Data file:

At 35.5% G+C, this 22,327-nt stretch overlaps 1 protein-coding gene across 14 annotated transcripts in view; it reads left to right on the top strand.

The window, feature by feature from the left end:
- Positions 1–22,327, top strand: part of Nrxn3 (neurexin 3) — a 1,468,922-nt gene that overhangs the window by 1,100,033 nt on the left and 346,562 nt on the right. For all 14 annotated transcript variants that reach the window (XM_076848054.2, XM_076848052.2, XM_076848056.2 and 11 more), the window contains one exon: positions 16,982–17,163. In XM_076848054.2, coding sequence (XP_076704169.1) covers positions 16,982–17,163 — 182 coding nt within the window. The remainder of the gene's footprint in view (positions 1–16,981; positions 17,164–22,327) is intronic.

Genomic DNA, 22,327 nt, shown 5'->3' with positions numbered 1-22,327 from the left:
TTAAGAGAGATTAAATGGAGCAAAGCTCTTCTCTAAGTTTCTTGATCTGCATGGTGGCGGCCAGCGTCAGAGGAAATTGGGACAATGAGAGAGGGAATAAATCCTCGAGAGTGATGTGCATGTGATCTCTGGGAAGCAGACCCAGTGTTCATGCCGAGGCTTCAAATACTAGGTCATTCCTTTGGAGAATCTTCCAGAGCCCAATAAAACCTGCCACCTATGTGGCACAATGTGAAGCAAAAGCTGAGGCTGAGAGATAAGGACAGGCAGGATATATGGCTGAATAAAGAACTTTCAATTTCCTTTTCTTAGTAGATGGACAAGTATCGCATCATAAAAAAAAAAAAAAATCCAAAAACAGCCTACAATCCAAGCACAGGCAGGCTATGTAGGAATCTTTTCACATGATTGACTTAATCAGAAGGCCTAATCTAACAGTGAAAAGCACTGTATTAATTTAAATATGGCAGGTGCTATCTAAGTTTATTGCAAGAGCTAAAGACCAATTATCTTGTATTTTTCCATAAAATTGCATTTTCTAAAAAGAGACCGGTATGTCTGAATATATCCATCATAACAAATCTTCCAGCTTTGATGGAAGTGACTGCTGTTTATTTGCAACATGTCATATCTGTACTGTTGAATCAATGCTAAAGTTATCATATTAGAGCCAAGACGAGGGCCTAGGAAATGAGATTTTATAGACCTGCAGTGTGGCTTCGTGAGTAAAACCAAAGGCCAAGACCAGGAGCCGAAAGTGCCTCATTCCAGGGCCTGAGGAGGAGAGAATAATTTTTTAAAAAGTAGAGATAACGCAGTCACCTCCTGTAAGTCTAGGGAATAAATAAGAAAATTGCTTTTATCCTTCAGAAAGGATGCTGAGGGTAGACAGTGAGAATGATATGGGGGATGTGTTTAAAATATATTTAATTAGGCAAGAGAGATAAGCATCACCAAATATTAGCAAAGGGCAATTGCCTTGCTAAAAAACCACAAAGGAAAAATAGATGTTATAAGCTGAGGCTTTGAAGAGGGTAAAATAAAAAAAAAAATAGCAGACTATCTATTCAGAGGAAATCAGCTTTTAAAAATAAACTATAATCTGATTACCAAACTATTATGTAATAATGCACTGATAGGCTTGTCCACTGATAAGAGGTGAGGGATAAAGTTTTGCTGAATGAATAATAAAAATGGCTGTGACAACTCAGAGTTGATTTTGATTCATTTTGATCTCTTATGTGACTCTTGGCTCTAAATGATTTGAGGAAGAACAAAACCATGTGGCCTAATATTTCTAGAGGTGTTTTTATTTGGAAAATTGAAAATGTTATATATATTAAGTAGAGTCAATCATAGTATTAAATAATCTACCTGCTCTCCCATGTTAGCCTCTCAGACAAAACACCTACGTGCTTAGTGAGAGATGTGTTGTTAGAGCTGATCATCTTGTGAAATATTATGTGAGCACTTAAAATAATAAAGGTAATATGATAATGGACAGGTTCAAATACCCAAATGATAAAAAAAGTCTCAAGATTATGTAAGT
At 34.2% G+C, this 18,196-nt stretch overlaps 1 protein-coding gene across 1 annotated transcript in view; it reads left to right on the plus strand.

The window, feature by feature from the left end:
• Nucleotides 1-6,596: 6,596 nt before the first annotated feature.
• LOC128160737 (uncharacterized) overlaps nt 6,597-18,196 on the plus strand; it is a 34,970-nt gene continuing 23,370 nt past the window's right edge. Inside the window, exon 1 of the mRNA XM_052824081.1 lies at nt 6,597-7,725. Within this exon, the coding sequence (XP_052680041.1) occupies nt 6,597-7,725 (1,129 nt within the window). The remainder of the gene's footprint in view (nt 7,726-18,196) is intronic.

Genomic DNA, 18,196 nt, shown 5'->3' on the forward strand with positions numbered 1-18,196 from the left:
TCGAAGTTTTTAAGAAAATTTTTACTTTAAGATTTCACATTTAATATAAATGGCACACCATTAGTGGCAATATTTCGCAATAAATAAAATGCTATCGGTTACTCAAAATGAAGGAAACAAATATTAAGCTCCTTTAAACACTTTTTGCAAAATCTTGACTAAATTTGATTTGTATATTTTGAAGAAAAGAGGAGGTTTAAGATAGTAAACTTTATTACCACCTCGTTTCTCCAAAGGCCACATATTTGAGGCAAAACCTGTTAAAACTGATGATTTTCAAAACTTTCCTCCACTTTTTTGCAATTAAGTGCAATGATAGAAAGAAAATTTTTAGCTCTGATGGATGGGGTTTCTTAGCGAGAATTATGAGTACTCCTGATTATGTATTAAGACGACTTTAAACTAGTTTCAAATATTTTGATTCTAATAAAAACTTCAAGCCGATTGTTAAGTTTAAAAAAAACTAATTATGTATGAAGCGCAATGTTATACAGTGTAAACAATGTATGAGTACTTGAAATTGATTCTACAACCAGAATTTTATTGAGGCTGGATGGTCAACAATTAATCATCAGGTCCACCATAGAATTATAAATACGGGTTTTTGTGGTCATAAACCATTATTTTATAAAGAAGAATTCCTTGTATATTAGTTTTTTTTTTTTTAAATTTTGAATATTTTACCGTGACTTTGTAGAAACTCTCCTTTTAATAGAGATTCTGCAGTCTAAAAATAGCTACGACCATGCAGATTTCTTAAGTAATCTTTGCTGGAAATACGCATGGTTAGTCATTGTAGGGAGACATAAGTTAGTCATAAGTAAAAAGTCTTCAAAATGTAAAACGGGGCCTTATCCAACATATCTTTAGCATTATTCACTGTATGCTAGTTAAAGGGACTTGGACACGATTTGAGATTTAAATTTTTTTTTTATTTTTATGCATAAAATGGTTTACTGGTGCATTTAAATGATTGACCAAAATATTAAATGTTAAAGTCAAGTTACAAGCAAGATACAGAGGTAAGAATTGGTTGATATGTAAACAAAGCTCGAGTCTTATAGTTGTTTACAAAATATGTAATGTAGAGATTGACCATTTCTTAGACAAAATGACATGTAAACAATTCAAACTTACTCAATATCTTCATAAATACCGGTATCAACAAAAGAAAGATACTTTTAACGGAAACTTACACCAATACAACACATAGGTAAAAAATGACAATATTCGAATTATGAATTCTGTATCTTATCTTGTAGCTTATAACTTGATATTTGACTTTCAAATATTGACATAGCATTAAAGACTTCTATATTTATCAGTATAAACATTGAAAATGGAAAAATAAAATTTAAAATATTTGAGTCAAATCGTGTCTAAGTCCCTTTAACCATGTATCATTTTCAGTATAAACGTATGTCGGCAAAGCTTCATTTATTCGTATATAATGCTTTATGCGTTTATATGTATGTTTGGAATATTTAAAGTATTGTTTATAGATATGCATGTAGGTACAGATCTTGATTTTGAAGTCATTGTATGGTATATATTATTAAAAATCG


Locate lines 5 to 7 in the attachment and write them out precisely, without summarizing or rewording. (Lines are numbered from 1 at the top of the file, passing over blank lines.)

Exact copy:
TTAAGAGAGATTAAATGGAGCAAAGCTCTTCTCTAAGTTTCTTGATCTGCATGGTGGCGGCCAGCGTCAGAGGAAATTGGGACAATGAGAGAGGGAATAAATCCTCGAGAGTGATGTGCATGTGATCTCTGGGAAGCAGACCCAGTGTTCATGCCGAGGCTTCAAATACTAGGTCATTCCTTTGGAGAATCTTCCAGAGCCCAATAAAACCTGCCACCTATGTGGCACAATGTGAAGCAAAAGCTGAGGCTGAGAGATAAGGACAGGCAGGATATATGGCTGAATAAAGAACTTTCAATTTCCTTTTCTTAGTAGATGGACAAGTATCGCATCATAAAAAAAAAAAAAAATCCAAAAACAGCCTACAATCCAAGCACAGGCAGGCTATGTAGGAATCTTTTCACATGATTGACTTAATCAGAAGGCCTAATCTAACAGTGAAAAGCACTGTATTAATTTAAATATGGCAGGTGCTATCTAAGTTTATTGCAAGAGCTAAAGACCAATTATCTTGTATTTTTCCATAAAATTGCATTTTCTAAAAAGAGACCGGTATGTCTGAATATATCCATCATAACAAATCTTCCAGCTTTGATGGAAGTGACTGCTGTTTATTTGCAACATGTCATATCTGTACTGTTGAATCAATGCTAAAGTTATCATATTAGAGCCAAGACGAGGGCCTAGGAAATGAGATTTTATAGACCTGCAGTGTGGCTTCGTGAGTAAAACCAAAGGCCAAGACCAGGAGCCGAAAGTGCCTCATTCCAGGGCCTGAGGAGGAGAGAATAATTTTTTAAAAAGTAGAGATAACGCAGTCACCTCCTGTAAGTCTAGGGAATAAATAAGAAAATTGCTTTTATCCTTCAGAAAGGATGCTGAGGGTAGACAGTGAGAATGATATGGGGGATGTGTTTAAAATATATTTAATTAGGCAAGAGAGATAAGCATCACCAAATATTAGCAAAGGGCAATTGCCTTGCTAAAAAACCACAAAGGAAAAATAGATGTTATAAGCTGAGGCTTTGAAGAGGGTAAAATAAAAAAAAAAATAGCAGACTATCTATTCAGAGGAAATCAGCTTTTAAAAATAAACTATAATCTGATTACCAAACTATTATGTAATAATGCACTGATAGGCTTGTCCACTGATAAGAGGTGAGGGATAAAGTTTTGCTGAATGAATAATAAAAATGGCTGTGACAACTCAGAGTTGATTTTGATTCATTTTGATCTCTTATGTGACTCTTGGCTCTAAATGATTTGAGGAAGAACAAAACCATGTGGCCTAATATTTCTAGAGGTGTTTTTATTTGGAAAATTGAAAATGTTATATATATTAAGTAGAGTCAATCATAGTATTAAATAATCTACCTGCTCTCCCATGTTAGCCTCTCAGACAAAACACCTACGTGCTTAGTGAGAGATGTGTTGTTAGAGCTGATCATCTTGTGAAATATTATGTGAGCACTTAAAATAATAAAGGTAATATGATAATGGACAGGTTCAAATACCCAAATGATAAAAAAAGTCTCAAGATTATGTAAGT
At 34.2% G+C, this 18,196-nt stretch overlaps 1 protein-coding gene across 1 annotated transcript in view; it reads left to right on the plus strand.

The window, feature by feature from the left end: